“Snirt”- The combination of snow mixed with dirt.
Most people see this piled high in the corner of parking lots. However, in the cold winter months, ‘snirt’ can also be prevalent in your farm fields.
In conventionally tilled fields, snow drifts and leaves behind bare soils in some areas and larger mounds of snow in others. This allows moisture to leave the soil in areas and over-accumulate in others. The higher piles of snow can delay crop growth. This can also cause problems in the spring with more wet patches in the spring. This blowing snow around the conventionally tilled soils collects dirt, turning it into “snirt”, and when those large snow piles melt, soil erosion is promoted.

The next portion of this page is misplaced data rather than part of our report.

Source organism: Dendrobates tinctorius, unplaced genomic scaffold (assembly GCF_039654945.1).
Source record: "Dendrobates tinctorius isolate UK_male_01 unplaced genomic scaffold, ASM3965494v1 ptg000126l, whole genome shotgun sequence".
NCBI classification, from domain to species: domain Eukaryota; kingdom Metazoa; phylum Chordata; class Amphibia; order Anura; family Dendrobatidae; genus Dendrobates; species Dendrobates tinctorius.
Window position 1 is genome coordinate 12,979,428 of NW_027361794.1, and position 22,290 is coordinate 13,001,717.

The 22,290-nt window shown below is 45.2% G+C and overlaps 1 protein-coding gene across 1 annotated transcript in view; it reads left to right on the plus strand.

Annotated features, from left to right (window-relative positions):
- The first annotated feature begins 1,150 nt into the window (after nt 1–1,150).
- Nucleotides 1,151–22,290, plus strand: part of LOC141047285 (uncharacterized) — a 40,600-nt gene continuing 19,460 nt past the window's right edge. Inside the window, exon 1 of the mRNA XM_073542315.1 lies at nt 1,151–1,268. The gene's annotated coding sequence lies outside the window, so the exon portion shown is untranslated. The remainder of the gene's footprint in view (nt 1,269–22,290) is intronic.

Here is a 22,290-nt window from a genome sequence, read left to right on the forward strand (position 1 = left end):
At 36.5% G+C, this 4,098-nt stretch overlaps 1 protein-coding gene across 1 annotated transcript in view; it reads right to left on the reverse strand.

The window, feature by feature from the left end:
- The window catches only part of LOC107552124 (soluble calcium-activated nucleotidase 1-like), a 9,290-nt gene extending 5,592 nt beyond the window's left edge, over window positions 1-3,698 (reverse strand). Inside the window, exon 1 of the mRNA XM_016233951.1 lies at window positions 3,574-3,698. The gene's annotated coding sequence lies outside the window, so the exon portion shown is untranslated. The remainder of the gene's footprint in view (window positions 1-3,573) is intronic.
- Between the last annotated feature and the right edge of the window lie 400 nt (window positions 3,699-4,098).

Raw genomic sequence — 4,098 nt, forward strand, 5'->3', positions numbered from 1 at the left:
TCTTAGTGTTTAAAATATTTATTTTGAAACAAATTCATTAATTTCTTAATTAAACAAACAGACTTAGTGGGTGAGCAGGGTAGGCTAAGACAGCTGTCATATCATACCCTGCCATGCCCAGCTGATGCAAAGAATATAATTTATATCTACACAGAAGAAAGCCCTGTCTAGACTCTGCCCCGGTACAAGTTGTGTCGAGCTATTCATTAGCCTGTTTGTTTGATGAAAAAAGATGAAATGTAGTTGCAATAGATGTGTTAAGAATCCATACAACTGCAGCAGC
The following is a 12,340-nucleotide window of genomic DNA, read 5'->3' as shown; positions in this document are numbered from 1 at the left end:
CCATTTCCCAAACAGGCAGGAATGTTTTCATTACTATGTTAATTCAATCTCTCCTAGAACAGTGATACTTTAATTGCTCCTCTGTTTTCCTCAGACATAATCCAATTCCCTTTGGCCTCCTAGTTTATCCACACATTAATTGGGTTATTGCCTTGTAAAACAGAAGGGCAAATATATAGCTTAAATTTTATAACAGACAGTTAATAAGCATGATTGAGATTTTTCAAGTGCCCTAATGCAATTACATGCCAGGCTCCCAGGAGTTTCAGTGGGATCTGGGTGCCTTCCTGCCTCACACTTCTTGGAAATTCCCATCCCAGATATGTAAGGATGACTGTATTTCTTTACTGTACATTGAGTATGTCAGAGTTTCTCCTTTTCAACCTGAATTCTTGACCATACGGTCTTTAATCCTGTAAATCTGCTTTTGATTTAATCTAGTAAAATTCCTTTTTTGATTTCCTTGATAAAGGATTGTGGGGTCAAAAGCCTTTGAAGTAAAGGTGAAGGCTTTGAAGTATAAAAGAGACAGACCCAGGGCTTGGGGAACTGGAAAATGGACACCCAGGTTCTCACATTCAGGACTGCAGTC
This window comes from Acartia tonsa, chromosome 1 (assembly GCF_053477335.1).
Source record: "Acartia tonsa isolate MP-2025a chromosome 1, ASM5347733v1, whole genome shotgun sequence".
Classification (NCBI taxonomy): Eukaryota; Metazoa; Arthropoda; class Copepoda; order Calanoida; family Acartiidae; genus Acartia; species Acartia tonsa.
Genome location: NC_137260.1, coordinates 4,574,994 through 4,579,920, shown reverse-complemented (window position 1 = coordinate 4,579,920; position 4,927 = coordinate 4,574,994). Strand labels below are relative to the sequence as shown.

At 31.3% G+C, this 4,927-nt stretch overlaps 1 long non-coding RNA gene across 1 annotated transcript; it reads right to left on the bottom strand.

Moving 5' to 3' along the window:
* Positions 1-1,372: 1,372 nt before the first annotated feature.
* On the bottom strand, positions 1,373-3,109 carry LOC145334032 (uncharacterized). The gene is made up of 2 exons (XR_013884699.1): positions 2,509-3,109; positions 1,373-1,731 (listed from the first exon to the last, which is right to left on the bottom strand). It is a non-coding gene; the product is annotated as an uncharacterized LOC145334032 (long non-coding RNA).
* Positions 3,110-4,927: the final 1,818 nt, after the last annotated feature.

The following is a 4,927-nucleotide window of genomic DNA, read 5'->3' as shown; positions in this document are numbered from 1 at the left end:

In no-till fields, the taller residue, whether it be in the form of tall corn stalks, bean stubble, or fresh cover crop growth, keeps snow uniformly in place and insulates the soil from water evaporation. This aids in higher yields and reduces the amount of valuable soil being removed from your fields.